Rocca was born in Washington, D.C.; his mother immigrated there from Bogota, Colombia in 1956 at age 28, and his father is third generation Italian-American from Leominster, Massachusetts. He attended Georgetown Preparatory School, the Jesuit boys' school in North Bethesda, Maryland. He graduated from Harvard University in 1991 with a bachelor of arts degree in literature. He served as president of Harvard's Hasty Pudding Theatricals, performing in four of the company's notorious burlesques and co-authoring one (Suede Expectations).
Rocca began his career acting on stage in the Southeast Asia tour of the musical Grease (1993) and Paper Mill Playhouse's South Pacific (1994).
His first television work was as a writer and producer for the Emmy and Peabody Award-winning children's television series Wishbone. He also wrote for The Wubbulous World of Dr. Seuss on the Nickelodeon TV channel and Pepper Ann on the ABC TV network.
He served as a consulting editor to the men's magazine Perfect 10, the men's magazine that features topless models without breast implants.
In 2011, he won an Emmy as a writer for the 64th Annual Tony Awards.
From 1998 to 2003, Rocca was a regular correspondent for The Daily Show, which gave him his start in television. His work included campaign coverage for Indecision 2000 and a regular feature called "That's Quite Interesting."
In 2004, he served as a convention-floor correspondent for Larry King Live at the Democratic- and Republican-party conventions.
He was a regular correspondent for The Tonight Show on the NBC TV network from 2004 to 2008, and covered the 2008 election for NBC.
Rocca is a regular correspondent to CBS Sunday Morning with Charles Osgood. His work includes cover stories, features, and profiles (such as of Chris Rock and Amy Schumer) with an emphasis on presidential history.
Rocca is a regular panelist on quiz show Wait Wait... Don't Tell Me! on the NPR radio network.
In 2012, he became a regular contributor to the then-new CBS This Morning.
Rocca's satirical novel, All the Presidents' Pets: The Story of One Reporter Who Refused to Roll Over, deals with American presidents, their pets, and reporters and was published by Crown Books in 2004.
Rocca is the host and creator of the program My Grandmother's Ravioli on the Cooking Channel beginning in 2012, for which he travels across the United States, learning to cook from grandmothers and grandfathers in their kitchens.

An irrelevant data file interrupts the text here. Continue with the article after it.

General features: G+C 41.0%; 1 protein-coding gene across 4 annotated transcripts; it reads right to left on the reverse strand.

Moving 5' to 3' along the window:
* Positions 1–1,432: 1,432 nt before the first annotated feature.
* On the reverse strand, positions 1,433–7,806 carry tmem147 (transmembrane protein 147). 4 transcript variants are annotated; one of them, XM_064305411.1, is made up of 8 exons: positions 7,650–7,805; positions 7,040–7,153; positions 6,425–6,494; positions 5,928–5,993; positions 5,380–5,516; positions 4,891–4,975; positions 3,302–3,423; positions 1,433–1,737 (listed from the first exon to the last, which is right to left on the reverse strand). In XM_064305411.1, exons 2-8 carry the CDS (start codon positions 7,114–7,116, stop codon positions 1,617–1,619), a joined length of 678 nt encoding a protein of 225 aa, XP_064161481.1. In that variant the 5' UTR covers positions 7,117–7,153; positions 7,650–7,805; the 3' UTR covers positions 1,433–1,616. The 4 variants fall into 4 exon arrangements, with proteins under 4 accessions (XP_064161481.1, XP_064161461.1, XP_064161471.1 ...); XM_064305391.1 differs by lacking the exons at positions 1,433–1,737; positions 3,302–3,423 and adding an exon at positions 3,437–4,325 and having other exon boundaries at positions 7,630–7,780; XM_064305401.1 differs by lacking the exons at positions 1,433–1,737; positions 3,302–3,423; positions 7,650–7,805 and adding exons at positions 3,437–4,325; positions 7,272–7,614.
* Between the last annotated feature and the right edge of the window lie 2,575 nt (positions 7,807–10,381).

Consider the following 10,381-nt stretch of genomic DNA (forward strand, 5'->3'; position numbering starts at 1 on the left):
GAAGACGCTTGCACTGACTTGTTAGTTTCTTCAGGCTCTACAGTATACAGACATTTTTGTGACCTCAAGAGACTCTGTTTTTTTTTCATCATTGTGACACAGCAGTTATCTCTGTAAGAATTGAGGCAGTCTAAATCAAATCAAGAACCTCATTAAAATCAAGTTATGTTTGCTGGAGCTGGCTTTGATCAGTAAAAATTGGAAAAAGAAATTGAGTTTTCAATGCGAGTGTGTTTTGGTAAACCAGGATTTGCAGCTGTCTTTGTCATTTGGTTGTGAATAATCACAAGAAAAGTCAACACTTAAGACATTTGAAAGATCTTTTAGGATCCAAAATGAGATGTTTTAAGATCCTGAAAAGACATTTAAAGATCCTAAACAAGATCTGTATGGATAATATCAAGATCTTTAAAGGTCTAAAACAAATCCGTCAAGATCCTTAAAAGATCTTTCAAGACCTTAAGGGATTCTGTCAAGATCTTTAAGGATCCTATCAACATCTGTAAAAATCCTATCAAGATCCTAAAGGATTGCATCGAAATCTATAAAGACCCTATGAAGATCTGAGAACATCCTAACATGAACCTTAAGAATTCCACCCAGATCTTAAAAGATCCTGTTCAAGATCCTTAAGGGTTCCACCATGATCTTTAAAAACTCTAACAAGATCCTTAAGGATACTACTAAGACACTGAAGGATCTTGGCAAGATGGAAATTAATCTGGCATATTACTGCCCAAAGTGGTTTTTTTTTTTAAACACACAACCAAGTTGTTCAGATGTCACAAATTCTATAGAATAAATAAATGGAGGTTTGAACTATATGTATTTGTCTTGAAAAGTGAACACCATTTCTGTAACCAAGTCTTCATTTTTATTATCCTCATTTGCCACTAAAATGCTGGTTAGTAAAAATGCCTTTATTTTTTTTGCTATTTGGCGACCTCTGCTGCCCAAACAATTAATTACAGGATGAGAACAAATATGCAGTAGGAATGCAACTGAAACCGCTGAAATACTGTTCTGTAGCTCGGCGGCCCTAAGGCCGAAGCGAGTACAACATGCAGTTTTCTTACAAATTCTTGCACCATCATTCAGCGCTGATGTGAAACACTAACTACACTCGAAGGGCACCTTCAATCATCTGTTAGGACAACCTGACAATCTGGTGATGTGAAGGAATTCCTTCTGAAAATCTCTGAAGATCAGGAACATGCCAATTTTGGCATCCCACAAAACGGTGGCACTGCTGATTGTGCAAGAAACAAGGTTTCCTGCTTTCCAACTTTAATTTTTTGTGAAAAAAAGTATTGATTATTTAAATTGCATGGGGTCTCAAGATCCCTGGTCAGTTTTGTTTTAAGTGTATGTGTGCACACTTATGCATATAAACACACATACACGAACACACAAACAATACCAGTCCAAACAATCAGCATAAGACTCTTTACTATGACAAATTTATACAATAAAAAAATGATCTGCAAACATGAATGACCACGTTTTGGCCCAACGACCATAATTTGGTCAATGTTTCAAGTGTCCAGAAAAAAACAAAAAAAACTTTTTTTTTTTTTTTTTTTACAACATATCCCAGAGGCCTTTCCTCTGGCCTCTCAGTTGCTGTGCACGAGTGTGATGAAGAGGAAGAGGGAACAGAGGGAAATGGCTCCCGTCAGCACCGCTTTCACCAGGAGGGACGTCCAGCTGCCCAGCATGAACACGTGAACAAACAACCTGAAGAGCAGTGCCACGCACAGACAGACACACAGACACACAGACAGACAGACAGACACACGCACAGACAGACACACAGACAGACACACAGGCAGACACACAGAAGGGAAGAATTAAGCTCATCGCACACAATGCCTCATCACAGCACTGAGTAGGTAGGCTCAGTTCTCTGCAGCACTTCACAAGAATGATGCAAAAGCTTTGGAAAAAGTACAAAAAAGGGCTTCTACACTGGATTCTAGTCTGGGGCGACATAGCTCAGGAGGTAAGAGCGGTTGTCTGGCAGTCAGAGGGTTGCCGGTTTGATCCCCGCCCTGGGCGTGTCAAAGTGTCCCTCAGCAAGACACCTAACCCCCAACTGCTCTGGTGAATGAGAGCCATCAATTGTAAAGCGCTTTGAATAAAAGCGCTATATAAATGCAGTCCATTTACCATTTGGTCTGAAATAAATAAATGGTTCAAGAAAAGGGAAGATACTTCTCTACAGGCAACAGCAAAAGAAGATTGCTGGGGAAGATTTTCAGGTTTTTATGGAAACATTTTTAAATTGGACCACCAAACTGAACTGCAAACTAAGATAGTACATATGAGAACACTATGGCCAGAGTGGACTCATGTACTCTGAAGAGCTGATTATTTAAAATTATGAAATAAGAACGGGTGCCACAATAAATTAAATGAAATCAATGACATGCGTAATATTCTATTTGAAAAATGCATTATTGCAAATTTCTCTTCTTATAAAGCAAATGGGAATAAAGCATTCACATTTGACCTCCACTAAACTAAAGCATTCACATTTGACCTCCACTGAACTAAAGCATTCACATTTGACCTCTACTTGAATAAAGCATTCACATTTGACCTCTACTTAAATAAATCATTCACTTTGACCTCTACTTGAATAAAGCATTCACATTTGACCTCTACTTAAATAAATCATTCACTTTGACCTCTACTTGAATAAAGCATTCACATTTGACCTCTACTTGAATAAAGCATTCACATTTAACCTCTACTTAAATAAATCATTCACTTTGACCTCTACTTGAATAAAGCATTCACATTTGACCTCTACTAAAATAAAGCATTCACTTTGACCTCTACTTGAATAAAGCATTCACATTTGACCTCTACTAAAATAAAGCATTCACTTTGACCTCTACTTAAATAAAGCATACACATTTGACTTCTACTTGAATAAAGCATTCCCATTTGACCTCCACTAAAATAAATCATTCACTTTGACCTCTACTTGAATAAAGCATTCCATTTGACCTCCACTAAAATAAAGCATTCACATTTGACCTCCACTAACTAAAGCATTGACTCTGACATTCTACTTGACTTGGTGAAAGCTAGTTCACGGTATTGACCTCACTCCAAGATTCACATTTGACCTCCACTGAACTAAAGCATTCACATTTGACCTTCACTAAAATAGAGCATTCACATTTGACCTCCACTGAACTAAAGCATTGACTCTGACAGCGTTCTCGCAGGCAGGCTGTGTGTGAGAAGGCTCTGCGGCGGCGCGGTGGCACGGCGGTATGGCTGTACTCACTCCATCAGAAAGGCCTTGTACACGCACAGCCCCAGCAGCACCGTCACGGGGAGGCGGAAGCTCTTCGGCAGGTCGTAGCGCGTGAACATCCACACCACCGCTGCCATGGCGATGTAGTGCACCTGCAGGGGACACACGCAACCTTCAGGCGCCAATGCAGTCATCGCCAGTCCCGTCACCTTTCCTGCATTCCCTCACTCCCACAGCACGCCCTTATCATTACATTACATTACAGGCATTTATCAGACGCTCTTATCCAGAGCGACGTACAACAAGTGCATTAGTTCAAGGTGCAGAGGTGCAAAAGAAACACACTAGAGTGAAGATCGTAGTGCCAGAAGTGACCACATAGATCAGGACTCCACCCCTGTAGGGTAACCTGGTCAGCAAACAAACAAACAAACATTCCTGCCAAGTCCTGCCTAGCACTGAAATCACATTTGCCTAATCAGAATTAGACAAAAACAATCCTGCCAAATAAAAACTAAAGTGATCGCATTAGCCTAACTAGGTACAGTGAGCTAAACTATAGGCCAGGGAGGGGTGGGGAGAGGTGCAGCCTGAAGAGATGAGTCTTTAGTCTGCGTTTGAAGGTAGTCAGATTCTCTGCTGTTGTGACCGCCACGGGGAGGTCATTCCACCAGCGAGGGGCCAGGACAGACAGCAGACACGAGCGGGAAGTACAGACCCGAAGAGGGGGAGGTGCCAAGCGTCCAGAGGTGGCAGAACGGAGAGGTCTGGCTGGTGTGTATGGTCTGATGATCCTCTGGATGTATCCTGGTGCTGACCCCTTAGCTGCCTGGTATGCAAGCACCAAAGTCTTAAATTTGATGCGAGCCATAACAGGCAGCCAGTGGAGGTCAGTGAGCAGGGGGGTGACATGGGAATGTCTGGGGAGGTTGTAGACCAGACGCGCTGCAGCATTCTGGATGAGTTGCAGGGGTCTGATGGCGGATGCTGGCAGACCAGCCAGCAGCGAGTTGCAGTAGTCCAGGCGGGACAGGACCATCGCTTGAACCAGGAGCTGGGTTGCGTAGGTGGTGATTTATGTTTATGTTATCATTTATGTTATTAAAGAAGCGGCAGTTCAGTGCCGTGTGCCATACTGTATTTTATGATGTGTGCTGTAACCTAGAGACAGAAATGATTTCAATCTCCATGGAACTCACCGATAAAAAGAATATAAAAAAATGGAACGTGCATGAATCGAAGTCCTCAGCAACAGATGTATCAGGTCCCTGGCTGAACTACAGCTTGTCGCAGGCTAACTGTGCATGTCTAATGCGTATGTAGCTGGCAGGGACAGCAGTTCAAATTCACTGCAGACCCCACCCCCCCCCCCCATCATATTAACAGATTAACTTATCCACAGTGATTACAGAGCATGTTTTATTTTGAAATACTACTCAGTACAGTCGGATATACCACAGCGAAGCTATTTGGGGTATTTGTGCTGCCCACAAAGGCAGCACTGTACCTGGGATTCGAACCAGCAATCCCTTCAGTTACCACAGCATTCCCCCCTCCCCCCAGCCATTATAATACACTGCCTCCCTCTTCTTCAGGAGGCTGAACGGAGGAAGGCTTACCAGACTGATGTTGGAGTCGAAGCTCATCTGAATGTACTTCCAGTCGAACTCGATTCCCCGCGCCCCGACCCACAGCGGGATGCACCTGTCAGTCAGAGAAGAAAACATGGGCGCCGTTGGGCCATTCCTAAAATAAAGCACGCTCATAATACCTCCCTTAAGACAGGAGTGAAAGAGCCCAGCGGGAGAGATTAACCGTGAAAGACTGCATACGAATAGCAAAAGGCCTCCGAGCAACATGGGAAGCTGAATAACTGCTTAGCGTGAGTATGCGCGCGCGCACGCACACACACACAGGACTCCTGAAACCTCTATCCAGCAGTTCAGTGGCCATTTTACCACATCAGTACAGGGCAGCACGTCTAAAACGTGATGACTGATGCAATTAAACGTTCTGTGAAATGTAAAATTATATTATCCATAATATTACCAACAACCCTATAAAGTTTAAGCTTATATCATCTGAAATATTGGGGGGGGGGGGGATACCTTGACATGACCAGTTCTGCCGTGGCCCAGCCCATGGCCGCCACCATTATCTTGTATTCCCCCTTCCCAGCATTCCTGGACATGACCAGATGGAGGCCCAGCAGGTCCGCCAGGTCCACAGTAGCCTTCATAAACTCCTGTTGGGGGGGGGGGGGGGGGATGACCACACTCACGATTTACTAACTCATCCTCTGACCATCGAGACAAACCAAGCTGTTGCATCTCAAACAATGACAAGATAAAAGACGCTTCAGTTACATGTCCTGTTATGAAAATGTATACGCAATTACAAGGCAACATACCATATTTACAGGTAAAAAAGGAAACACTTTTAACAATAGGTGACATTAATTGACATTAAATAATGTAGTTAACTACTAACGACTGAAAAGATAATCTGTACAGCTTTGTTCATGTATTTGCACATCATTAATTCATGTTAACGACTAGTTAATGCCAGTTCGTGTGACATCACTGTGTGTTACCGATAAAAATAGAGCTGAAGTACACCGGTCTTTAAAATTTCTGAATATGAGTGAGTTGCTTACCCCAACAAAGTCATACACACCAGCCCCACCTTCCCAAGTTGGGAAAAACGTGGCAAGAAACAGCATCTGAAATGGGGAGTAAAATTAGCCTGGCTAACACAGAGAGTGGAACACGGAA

Rocca previously hosted Food(ography) on the Cooking Channel and was a regular judge on Iron Chef America on the Food Network.
Rocca was a commentator on VH1's I Love the '70s and I Love the '80s. He was the host of Bravo's Things I Hate About You channel and Whoa! Sunday, which premiered in 2005 on the Animal Planet TV channel. He also made guest appearances on Law & Order: Special Victims Unit and Law & Order: Criminal Intent, both in 2008.
Rocca is also the host of the weekly The Henry Ford's Innovation Nation program, which has aired as part of the CBS Dream Team on Saturdays since 2014.
On September 25, 2015, Rocca served as Lector during the Mass celebrated by Pope Francis at New York City's Madison Square Garden.
On Broadway, Rocca played the role of Vice Principal Douglas Panch in The 25th Annual Putnam County Spelling Bee.
Rocca appeared in the 2005 film Bewitched and, in 2007, in the independent science-fiction family comedy I'll Believe You with fellow Daily Show alumnus Ed Helms. In 2012, Rocca was the only credited cast member and the narrator of the documentary Electoral Dysfunction, a movie which satirically analyzes the American voting system.
During Pope Francis's 2015 trip to New York City, Rocca delivered a scripture reading (in Spanish) during the Mass at Madison Square Garden.
His contribution to AOL Newsbloggers was titled Mo Rocca 180°: Only Half as Tedious as the Regular News.